Alimony allows spouses who have not been the breadwinners of their families to maintain a reasonable standard of living after the marriage ends.

According to North Carolina statutes, a judge may award alimony if he or she thinks it is fair based on a number of factors.

The finances

The income and earning capacity of the dependent spouse and the supporting spouse may be vastly different, particularly if the dependent spouse has spent years as a homemaker and does not have recent work experience.

Income does not just mean job earnings for the purposes of alimony considerations. It also includes medical benefits, retirement accounts, insurance, Social Security, veterans benefits, dividends and other financial resources.

How the property is divided and what separate property and other resources each spouse has will also be relevant, as well as the tax consequences of each of these factors.

The needs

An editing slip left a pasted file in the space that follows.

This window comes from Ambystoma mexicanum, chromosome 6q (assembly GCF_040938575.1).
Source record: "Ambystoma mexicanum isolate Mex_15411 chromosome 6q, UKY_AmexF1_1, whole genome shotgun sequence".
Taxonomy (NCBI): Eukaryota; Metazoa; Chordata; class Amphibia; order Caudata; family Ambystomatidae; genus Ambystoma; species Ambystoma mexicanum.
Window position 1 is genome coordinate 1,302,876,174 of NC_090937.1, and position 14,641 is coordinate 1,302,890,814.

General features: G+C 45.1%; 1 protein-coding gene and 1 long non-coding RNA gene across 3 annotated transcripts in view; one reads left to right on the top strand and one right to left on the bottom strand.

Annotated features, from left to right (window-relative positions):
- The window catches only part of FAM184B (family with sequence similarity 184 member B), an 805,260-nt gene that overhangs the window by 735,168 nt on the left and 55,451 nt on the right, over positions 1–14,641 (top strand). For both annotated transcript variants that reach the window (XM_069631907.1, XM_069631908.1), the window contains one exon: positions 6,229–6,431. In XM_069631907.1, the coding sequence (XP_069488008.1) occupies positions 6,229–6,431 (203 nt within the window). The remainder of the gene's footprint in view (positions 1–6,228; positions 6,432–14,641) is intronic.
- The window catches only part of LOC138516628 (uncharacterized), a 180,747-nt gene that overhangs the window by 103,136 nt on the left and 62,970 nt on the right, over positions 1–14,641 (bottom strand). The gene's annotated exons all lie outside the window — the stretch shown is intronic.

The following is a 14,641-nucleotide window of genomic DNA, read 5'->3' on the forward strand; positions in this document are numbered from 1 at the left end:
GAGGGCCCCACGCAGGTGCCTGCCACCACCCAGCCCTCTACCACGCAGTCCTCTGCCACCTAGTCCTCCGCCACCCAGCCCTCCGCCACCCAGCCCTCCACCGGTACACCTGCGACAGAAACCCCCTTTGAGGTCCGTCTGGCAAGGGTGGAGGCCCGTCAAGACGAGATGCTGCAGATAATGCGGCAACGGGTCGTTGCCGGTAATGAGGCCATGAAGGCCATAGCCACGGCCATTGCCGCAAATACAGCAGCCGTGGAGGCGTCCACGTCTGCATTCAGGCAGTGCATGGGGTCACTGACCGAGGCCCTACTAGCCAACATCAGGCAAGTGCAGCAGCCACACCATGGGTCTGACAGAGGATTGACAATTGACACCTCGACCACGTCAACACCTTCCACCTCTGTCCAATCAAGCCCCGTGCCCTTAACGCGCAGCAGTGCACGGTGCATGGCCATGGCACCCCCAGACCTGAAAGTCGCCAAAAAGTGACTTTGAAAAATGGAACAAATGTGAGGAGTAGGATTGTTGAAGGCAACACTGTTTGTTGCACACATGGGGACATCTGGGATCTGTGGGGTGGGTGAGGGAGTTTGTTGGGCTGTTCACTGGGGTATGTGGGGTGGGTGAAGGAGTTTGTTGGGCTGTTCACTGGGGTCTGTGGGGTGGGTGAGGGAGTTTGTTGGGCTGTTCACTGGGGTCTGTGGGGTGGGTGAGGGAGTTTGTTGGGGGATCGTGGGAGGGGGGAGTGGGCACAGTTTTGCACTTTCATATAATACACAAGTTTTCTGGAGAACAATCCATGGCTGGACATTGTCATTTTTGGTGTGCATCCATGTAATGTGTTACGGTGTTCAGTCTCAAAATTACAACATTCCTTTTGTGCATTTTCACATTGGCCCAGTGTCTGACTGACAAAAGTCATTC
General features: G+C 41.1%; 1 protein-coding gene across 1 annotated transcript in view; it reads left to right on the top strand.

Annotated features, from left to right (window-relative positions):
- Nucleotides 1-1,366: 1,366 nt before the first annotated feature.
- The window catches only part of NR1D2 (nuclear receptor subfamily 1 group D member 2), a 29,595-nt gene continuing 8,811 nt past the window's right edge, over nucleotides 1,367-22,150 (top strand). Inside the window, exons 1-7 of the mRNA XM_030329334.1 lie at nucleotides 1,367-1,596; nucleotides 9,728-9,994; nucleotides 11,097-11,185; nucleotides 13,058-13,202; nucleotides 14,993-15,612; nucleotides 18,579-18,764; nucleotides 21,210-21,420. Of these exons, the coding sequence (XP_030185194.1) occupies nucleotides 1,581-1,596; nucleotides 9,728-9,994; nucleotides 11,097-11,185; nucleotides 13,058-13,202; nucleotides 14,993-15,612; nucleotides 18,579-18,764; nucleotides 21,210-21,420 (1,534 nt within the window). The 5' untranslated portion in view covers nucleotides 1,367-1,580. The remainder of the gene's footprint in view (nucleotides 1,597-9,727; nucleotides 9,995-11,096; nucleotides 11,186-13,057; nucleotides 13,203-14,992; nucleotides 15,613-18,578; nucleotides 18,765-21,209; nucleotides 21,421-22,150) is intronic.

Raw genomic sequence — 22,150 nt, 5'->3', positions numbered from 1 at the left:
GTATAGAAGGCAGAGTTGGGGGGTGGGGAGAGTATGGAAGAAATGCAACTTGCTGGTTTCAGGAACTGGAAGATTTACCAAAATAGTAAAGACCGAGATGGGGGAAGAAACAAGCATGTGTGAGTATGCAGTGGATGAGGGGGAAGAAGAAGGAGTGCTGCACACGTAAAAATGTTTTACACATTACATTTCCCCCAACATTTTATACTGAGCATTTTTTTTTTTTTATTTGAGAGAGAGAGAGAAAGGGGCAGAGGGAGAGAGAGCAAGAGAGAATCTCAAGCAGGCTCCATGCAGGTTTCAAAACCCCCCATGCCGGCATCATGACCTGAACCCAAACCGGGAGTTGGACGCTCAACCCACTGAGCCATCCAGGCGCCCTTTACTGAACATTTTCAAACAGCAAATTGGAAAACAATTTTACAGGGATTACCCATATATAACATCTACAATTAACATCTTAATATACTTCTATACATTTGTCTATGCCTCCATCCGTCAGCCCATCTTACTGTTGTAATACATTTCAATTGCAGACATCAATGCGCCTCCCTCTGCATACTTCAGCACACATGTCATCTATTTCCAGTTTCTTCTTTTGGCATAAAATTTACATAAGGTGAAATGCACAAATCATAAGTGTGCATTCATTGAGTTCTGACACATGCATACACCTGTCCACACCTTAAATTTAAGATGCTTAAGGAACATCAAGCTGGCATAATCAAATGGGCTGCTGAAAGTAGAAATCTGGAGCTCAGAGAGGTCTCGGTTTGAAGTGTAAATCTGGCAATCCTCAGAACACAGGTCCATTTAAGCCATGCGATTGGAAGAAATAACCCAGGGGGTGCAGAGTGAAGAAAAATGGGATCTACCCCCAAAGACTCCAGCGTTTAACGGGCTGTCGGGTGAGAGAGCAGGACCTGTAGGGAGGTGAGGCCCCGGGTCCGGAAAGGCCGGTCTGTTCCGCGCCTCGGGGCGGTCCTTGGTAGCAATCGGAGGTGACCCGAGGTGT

Child custody, liabilities and debts, health issues and other factors may increase the needs of a spouse. Or, a spouse’s primary need may be time to gain education and training for a career.

The marriage

Judges are much more likely to award alimony if the marriage has been a long one, and if the spouses had a high standard of living during their time together.

Marital misconduct may have an effect on whether or not a spouse receives alimony. If the spouse who requests it had an affair, the judge will deny the request. If the supporting spouse had an affair, the judge may award it.

The contributions

Courts look at homemaking and raising children as valuable contributions to a marriage. In fact, these very actions may have increased the earning power of the supporting spouse. If one spouse gave up a career so that the other could become more successful, this will be an important consideration.

According to MarketWatch, although gender is not a deciding factor for the courts, there may be a bias in society that prevents many men from requesting alimony, even though they have increasingly begun playing the supporting role. Although roughly 40% of American families have a female breadwinner, only about 3% of alimony recipients are male.